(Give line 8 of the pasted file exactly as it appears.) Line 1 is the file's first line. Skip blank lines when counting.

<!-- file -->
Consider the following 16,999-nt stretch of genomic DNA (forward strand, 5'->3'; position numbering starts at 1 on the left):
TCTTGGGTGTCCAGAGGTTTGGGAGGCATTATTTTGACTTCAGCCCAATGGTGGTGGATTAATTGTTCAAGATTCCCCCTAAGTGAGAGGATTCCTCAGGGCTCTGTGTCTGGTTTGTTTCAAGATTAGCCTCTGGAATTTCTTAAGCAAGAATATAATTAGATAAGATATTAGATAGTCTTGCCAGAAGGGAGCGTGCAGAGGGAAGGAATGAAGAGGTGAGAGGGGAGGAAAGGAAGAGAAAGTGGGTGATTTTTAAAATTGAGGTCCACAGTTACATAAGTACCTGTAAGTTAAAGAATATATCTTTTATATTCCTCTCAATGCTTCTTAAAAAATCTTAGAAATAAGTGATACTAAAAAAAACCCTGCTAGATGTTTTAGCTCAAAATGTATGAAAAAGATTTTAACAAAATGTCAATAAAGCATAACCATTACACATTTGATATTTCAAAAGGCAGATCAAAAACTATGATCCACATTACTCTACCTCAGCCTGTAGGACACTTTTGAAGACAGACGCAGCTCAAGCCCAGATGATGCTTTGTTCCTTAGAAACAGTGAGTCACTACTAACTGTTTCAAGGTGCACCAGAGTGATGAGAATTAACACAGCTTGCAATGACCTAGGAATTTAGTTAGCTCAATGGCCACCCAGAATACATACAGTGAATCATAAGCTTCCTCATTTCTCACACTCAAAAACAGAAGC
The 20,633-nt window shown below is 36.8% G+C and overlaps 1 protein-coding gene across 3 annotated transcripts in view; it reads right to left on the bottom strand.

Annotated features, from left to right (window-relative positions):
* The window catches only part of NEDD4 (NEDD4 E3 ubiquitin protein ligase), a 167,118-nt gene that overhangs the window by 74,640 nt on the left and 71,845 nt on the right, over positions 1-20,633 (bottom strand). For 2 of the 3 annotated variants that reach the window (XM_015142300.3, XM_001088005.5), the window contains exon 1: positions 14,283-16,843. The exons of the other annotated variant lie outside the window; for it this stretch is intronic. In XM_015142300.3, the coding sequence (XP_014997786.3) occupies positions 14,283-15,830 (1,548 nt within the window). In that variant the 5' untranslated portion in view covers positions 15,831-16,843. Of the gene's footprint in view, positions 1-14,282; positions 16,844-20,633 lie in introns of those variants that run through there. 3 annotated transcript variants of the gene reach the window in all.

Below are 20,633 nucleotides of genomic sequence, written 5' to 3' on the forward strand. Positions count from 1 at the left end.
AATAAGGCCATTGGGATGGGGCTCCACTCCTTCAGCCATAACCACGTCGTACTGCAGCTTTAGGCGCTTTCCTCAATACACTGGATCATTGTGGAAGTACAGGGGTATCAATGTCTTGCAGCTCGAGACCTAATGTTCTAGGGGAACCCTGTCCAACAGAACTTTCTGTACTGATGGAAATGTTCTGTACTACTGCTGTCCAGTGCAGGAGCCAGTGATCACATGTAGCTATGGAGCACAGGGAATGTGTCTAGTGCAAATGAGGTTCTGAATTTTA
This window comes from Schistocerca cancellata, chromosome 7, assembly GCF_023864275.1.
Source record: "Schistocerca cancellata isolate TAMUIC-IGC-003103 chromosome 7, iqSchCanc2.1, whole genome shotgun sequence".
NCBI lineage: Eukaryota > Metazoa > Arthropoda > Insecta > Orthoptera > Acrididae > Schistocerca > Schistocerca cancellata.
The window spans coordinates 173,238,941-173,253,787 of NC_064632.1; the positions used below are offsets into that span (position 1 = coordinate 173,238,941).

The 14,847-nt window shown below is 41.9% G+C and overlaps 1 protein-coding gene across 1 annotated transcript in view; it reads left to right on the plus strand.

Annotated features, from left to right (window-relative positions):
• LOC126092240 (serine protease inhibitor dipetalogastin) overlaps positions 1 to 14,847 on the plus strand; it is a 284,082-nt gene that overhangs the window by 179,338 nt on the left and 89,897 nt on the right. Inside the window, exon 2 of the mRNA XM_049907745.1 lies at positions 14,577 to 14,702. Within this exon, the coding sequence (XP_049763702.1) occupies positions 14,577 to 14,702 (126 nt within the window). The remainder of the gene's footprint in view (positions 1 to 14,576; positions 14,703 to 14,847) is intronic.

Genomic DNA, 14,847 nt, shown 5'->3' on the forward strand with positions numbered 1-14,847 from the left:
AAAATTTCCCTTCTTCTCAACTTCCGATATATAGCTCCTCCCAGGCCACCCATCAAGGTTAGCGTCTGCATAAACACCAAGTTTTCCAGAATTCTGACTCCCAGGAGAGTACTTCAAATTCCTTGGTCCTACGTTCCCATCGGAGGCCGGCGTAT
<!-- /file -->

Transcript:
This window comes from Schistocerca cancellata, chromosome 7, assembly GCF_023864275.1.